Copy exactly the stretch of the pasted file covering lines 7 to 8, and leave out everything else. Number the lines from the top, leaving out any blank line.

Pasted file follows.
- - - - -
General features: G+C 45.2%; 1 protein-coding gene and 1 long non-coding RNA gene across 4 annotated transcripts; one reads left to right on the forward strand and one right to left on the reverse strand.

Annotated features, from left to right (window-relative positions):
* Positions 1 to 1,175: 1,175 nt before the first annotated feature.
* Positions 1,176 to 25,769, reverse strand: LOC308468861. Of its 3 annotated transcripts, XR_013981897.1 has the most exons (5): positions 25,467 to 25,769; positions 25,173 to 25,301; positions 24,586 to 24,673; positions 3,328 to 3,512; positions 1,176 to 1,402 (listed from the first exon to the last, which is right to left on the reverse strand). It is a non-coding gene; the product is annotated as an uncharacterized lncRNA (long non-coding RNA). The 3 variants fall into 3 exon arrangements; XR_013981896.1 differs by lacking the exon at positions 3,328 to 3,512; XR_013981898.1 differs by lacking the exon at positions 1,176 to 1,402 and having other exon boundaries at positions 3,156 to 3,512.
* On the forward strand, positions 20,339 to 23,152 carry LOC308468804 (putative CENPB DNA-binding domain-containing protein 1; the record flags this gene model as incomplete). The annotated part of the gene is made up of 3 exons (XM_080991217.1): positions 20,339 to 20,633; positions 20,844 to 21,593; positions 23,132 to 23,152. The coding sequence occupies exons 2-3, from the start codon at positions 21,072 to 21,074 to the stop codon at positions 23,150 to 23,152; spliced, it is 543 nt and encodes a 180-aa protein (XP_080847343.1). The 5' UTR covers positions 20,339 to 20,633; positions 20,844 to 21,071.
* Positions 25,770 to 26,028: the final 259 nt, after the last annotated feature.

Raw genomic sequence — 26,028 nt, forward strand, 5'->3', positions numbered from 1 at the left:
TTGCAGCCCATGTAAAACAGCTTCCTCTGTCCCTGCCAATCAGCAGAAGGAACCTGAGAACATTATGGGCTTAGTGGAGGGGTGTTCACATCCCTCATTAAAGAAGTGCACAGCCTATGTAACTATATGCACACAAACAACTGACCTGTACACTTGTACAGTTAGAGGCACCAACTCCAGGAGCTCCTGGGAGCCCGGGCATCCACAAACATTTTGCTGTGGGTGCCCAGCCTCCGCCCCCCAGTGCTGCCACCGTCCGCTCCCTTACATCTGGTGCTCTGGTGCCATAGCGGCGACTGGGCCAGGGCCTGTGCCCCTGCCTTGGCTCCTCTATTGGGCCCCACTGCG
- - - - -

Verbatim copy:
Raw genomic sequence — 26,028 nt, forward strand, 5'->3', positions numbered from 1 at the left:
TTGCAGCCCATGTAAAACAGCTTCCTCTGTCCCTGCCAATCAGCAGAAGGAACCTGAGAACATTATGGGCTTAGTGGAGGGGTGTTCACATCCCTCATTAAAGAAGTGCACAGCCTATGTAACTATATGCACACAAACAACTGACCTGTACACTTGTACAGTTAGAGGCACCAACTCCAGGAGCTCCTGGGAGCCCGGGCATCCACAAACATTTTGCTGTGGGTGCCCAGCCTCCGCCCCCCAGTGCTGCCACCGTCCGCTCCCTTACATCTGGTGCTCTGGTGCCATAGCGGCGACTGGGCCAGGGCCTGTGCCCCTGCCTTGGCTCCTCTATTGGGCCCCACTGCG